September 16, 1926 - April 7, 2022
Alfred passed away at his home in St. George on April 7, 2022, of complications of Alzheimer’s Disease. He was a resident of St. George since 1989, when he moved here to retire, along with his late, beloved wife Evelyn, who passed away here in 2005. Fred was known to many locally as a kind, genial, friendly man with a warm, charming smile and a mean golf swing. Fred was also a longtime member of a local bowling team in St. George and was a solid teammate and friend to his fellow bowlers for many years. Fred was a living example to his children, and to many others, of grace, class, responsibility, hospitality, competence, courage, common sense, devotion, kindness, camaraderie, taste, charm, gallantry, good humor, realism, and mostly, of how to love. Alfred survived a great depression, a world war, and many other waves of economic and social upheaval, rising from very humble beginnings to achieve a decent share of the American dream for himself and his family, a good life, if not a fortune. If success can be measured in love however, Fred Goguen can be called a great success. Alfred Goguen was born and raised in Gardner, Massachusetts, a small industrial manufacturing town about sixty miles west of Boston. Aside from a few years living with his family in St. John, New Brunswick, Canada during the Great Depression, and two years spent in Naval bases in other states and overseas with the U.S. Navy at the end of WW2, Alfred spent the first thirty years of his life in Gardner, living in a bilingual French-Canadian enclave. His neighbors and schoolmates were mostly French-Canadian immigrants like his grandparents and mother, or the children of immigrants, like his father and himself. Fred attended Holy Rosary Catholic grammar school where instruction was bilingual, half the day in English and half in French. At home, Fred’s mom Alma spoke a mix of French and broken English, and his grandmother (mémé) spoke no English at all. Fred remembered his mémé listened to cylindrical records on an old horn speaker gramophone, playing old New Brunswick French folk songs and what he called “paradiddle” music; fast paced fiddle and guitar Acadian French dance music featuring the sound of clicking clog shoes as percussion. Alfred loved the outdoors, and loved to spend hours playing stickball in summer, ice skating on the frozen lake in winter, and other physical activities with his friends all year long. He also loved to draw, filling sketchbooks with charcoal sketches of his favorite movie stars and singers. At Gardner High School, Fred excelled at sports, playing football and baseball. Fred loved music, collecting dozens of 78rpm records featuring his favorite Big Band and Jazz musicians, and singers. Fred himself was a fine singer, who emulated his favorite jazz and popular singers, such as Billy Eckstine, Joe Williams, and Tony Bennett. When he could afford it, Fred went to see his favorite Big Bands playing live. Fred joined the Navy before his 18th birthday in 1944, as war raged in the Pacific, sacrificing his graduation and high school diploma from Gardner High School to join the fight against fascism overseas. Alfred was a part of the first wave of the American post-war occupation of Japan. His ship, the USS Belle Isle, entered Okinawa harbor a few weeks after Japan’s surrender, arriving just in time to be caught in the 1945 Pacific Typhoon while anchored there. Alfred recalled hanging on all night long below decks as the ship was thrown and buffeted around by the powerful storm and coming up in the aftermath to the sight of multiple overturned and sunken ships all around him. After Fred’s service ended, back in Gardner, he was married to his first wife, Aline Arsenault, and son Richard was born to the young couple in 1945. Alfred worked as an upholsterer, pattern maker, and fabric cutter for Heywood-Wakefield in Gardner, where three generations of his family had made their living. Alfred came from a long line of French-Canadian furniture makers, craftspeople, and farmers and had inherited their pride in good and hard work, as well as love of family, good times, music, and laughter shared with loved ones. When Alfred’s first marriage ended in 1953, Alfred made the decision to relocate to California, a place he had fallen in love with when stationed in San Diego with the Navy. He felt that he could restart and make a better life for his son and himself in this sunny, exciting place where palms lined the streets, and jobs were said to be plentiful. While Mémé Alma took care of young Richard, Alfred left for Los Angeles with a couple of friends looking for a new life, driving the famous route 66 to its end at Santa Monica. Fred found his first apartment right there in Santa Monica, and his first California manufacturing job within a week of his arrival, at a higher pay than he’d ever seen. He brought out son Richard and began the next thirty years of his new life in the “Sunshine State”. In California, while working for Cole of California, a bathing suit maker, Alfred met Evelyn (Webb) Bentley, a seamstress at Cole, and a fellow divorcée, who was raising two young children of her own, Dennis and Debra Bentley. Fred and Evelyn fell in love, and married in 1959, merging their families to create a unified, loving home in Buena Park, California. They worked hard to create a normal, happy home life for their children, becoming “mom and dad” to all, raising each other’s children as if their own, with love, encouragement, discipline, and support that lasted to the end. Fred and Evelyn Goguen remained happily married, soulmates until Evelyn’s death in 2005. In 1961 the couple welcomed their only child together, son Michael. During Alfred’s years in California, Alfred worked full-time as a valued foreman in furniture factories around the Los Angeles area, as well as freelancing nights and weekends as a highly sought-after Master Upholster, recovering chairs, couches, and other furniture for clients all over Southern California, including recurring work for famed television composer Frank Comstock. Alfred and Evelyn loved to travel together, enjoying many road trips around the United States, Canada, and Mexico during their more than 50 years together. Evelyn had been a church singer in her younger years and would accompany Fred as he sang while driving. Their beautiful harmonies were just one example of how perfectly matched Fred and Evelyn seemed to be. In later years their adventures grew to include multiple trips to Hawaii, as well as a trip of a lifetime to British Columbia, Canada, where they were helicoptered to hike on snowy mountain peaks. Their love of natural beauty and travel led to their decision to settle permanently in St. George, Utah in 1989, where they spent their retirement years exploring the canyons, mountains, and towns surrounding their adopted home. They loved nothing more than finding a new dirt road leading them to spectacular hidden natural places and ghost towns, hiking, and collecting rocks and artifacts they found along the way. Alfred and Evelyn became involved citizens of their new home, gaining many friends over the years. Fred served as President of his townhome’s HOA for several years and was a regular on the golf courses in St. George, playing several days a week with many partners, until only a few years prior to his death. Fred and Evelyn also enjoyed bowling, and Fred bowled with his team in St. George until just a few years before his passing. Sadly, Alfred’s beloved Evelyn died in 2005 after a long struggle with ovarian cancer. It was very hard, of course, but Fred continued alone, finding joy in the lives and accomplishments of his children, grandchildren, and now great-grandchildren, helping and supporting them all as best he could, until he just couldn’t any longer. In 2018, at the age of 92, Alfred was diagnosed with Alzheimer’s Disease. When Fred lost his driving privilege, he thought for sure that his life was over. His independence was everything to him. His purpose in life was to take care of other people, but his biggest horror was to be dependent on others, to be a burden on his family. He had fiercely defended his independence as family members noticed that he was becoming confused and forgetful, but when he lost his license to drive, he could no longer deny that someone needed to help him on a full-time basis. Fred insisted that he wanted to stay in the home he and Evelyn had shared until his death. This would have been impossible, except for the fact that one of Fred’s granddaughters, Lisa Marie Rhodes, had decided that she would devote the next years of her life to helping her beloved grandpa achieve his wish to die at home, and to make sure that he would understand just how much his love and sacrifices had meant to his family. Lisa is the daughter of Fred’s stepdaughter, Debra, who had always seen her stepdad as her hero, and as her true father. Fred had swooped in and saved Debra’s mom Evelyn, after she had fainted at work from near starvation, making sure her children ate before she did. Fred took care of Evelyn and her children, becoming a loving, strong “Daddy” to a young girl who needed one. Debra always felt that he was sent by God. Lisa felt it was time to return the favor and make sure that Fred would have the love and support he had earned a hundred times over throughout his life. While taking care of Alfred with much love and respect, Lisa decided that she wanted to make sure that Alfred received his due for his military service at the end of WW2. She began working to help Fred receive benefits that were due him, and for a way to help him feel honored by his fellow citizens for the sacrifices he had made for his country. Thanks to Lisa’s efforts, in 2019, at the age of 93, Alfred was honored as a veteran of the Second World War as a guest of the Utah Honor Flight to Washington D.C., where he was also presented with an honorary Gardner High School diploma, along with an official proclamation in his honor by the current mayor of Gardner, Massachusetts, and the Gardner Superintendent of schools. This honor was entered into the United States Congressional record by Massachusetts Rep. Lori Trahan on April 26, 2019, recognizing Alfred’s educational sacrifice when he entered the U.S. military during wartime. Later that same year, Alfred had the opportunity to travel with son Michael and grandson Kevin Goguen, and aided by granddaughter Lisa, to his ancestral eastern coastal region of New Brunswick, Canada. There he attended a Goguen family reunion in Cocagne, NB, the town founded by his direct ancestors. Alfred’s grandparents had grown up in the area and were married in the Cocagne, New Brunswick church in 1887, shortly before emigrating to the United States. Fred also visited his mother Alma Leblanc’s home village and church in Haute Aboujagane, New Brunswick. Using his cane, Fred quietly walked alone up the long aisle to the altar, where he lit a candle in his mother’s memory while his son Michael and grandson Kevin looked on. Fred’s last two years were hard, as his physical abilities failed along with his memory. Lisa’s husband, Daniel Rhodes, moved in to help his wife, leaving their home in Colorado to work from Fred’s home in St. George, becoming a friend as well as caretaker to Fred. Dan took Fred on four-wheel drive adventures around St. George, right up until his last months. Dan, Fred, and Lisa enjoyed games of Gin Rummy, and making jigsaw puzzles together, until Fred just couldn’t do it anymore. Fred was tired, physically, and mentally weakening day by day, but he made sure to let his family know that he loved them, and remembered them, and treasured their accomplishments, until his last waking moment. Fred Goguen’s life was long, and full of love and family. He was a talented, charming, magnetic, strong, smart man who devoted his life to his family. He was a talented artist, with a beautiful singing voice, and could have succeeded in many walks of life. He chose love, family, and hard work, staying close to home and close to his wife and his children. His pleasure was in seeing his wife happy, and his children, grandchildren, and great-grandchildren fulfilled and joyful. Alfred loved nothing more than experiencing others’ joy in the things he could share with them. It was his greatest value, and he was incredibly treasured, admired, and loved by all who knew him. Alfred will be interred in the Riverside National Cemetery in Riverside, California, on April 19, 2022. In lieu of flowers, the family would prefer that donations be sent to the Alzheimer’s Association: https://act.alz.org/site/Donation2?df_id=32112&32112.donation=form1&utm_source=google&utm_medium=paidsearch&utm_campaign=google_giving&s_subsrc=giving&gclid=Cj0KCQjwmPSSBhCNARIsAH3cYga_xsF2Sug5ML6rMRvW43MOjx36w0Kx2MN71yWbhtk2nFcX_mJ78WkaAk2PEALw_wcB Alfred is survived by his children, Richard Goguen (Lynda), Dennis Bentley (Mary), Debra Scafani (Louis), and Michael Goguen (Christine); grandchildren Darren Riddle (Julie), James Goguen, Damon Riddle (Diana), Michelle Goguen, Heather Navarro (Kelly), Jeff Bentley, Joe Bentley (Leeann), Hilary Leiper (Ed), Lisa Rhodes (Daniel), Christi Quintero (Guillermo), Rita Sealy (Matthew), Wendy Pezelet (John), and Kevin Goguen; great grandchildren Tyler Riddle, Dialynna Riddle, Jade Goguen, Brian Navarro, Jason Navarro, Will Bentley, Benjamin Bentley, Dillon Leiper (Meghan), Harley Leiper, Jordan Rhodes, Bryson Rhodes, Christopher Scafani, Felina Newsom, Matthew Newsom, Remi and Ryann Jeffries; nieces Chris Gill, Miriam Estrine; and nephews Doug Weiler (Jean), James Weiler (Susan), and Bruce Etro. He was preceded in death by his beloved wife Evelyn, his parents, Edmond Goguen and Alma Warchol, grandson Dennis Riddle, sister Doris Etro, and nephew Robert Etro.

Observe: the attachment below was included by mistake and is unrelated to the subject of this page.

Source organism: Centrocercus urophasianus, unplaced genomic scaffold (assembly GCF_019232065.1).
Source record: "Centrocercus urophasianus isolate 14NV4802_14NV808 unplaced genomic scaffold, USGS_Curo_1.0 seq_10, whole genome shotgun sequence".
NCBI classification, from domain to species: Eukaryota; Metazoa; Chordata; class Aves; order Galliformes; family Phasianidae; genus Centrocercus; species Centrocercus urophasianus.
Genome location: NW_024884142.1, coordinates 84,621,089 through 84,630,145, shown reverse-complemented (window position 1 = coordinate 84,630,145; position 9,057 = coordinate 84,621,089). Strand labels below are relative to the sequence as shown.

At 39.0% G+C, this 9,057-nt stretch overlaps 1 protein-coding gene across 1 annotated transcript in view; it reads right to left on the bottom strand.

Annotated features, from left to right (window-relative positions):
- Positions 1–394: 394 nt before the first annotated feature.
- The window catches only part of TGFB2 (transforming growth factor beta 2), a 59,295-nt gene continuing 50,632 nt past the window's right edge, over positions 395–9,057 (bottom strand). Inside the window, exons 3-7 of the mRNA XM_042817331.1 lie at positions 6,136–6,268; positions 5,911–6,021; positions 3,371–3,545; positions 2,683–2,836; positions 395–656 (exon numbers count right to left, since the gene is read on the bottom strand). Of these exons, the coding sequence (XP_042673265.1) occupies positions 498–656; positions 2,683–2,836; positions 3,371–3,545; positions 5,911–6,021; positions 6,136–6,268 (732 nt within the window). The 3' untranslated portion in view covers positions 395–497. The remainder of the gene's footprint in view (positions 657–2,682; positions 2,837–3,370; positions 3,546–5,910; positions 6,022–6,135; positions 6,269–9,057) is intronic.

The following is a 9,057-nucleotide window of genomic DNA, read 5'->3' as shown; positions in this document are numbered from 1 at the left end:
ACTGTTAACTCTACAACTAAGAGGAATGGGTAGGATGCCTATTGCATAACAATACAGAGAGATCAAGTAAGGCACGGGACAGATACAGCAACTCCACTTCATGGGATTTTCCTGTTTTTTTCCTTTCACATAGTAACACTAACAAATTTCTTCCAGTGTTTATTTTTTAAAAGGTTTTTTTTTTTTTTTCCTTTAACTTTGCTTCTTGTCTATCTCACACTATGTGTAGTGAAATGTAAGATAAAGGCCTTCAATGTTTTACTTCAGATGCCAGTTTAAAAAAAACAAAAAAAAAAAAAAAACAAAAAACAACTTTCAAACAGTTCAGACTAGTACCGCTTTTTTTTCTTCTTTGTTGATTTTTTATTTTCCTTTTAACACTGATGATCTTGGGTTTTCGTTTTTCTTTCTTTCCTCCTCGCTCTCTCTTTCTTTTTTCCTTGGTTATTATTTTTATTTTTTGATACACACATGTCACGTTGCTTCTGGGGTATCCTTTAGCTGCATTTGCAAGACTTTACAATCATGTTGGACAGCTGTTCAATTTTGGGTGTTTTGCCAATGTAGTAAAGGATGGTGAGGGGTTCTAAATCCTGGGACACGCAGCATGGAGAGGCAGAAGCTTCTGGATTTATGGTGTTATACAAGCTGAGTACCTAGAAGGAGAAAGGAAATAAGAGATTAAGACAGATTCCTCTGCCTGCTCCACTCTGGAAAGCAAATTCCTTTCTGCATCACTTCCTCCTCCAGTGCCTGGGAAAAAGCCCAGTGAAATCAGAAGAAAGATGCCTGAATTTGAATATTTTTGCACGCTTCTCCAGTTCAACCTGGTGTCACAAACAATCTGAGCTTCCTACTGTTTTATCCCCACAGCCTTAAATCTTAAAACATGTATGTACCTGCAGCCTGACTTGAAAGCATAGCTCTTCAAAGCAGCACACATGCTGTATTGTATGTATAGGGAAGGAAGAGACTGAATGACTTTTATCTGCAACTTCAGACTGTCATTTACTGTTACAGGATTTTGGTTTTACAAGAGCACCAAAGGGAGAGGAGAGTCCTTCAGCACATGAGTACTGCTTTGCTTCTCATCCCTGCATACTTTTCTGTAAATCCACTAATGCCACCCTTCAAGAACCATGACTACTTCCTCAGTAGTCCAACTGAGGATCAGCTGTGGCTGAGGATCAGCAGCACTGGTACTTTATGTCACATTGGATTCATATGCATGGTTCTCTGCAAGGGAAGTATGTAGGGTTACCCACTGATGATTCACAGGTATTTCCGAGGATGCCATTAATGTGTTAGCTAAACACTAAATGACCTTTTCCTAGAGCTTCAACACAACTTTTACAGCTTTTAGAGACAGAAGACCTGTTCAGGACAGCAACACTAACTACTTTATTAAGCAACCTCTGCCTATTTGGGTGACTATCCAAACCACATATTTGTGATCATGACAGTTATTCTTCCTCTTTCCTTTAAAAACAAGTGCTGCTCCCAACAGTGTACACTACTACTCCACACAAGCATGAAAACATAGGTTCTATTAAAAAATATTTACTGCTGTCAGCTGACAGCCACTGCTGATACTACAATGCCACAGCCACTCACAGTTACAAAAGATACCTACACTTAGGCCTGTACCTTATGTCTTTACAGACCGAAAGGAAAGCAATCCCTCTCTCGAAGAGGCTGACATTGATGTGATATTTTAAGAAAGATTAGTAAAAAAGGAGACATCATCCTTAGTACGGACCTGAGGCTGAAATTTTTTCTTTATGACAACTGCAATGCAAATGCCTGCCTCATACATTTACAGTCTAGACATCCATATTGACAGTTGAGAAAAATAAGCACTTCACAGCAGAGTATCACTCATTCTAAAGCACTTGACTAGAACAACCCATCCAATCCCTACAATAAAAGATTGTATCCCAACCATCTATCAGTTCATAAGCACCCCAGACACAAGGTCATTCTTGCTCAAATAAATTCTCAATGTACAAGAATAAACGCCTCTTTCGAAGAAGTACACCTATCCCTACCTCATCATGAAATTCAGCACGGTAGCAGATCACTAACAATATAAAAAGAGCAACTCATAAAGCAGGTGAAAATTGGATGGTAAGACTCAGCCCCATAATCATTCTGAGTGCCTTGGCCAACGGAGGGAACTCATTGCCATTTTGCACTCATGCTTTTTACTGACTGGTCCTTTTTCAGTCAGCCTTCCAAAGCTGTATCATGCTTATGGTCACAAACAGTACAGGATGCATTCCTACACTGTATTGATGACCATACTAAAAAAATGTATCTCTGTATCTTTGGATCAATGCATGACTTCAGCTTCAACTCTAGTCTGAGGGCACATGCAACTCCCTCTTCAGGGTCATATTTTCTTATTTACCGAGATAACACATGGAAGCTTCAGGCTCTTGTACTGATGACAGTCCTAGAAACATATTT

Alfred passed away at his home in St. George on April 7, 2022, of complications of Alzheimer’s Disease. He was a resident of St. George since 1989, when he moved here to retire, along with his late, beloved wife Evelyn, who passed away... View Obituary & Service Information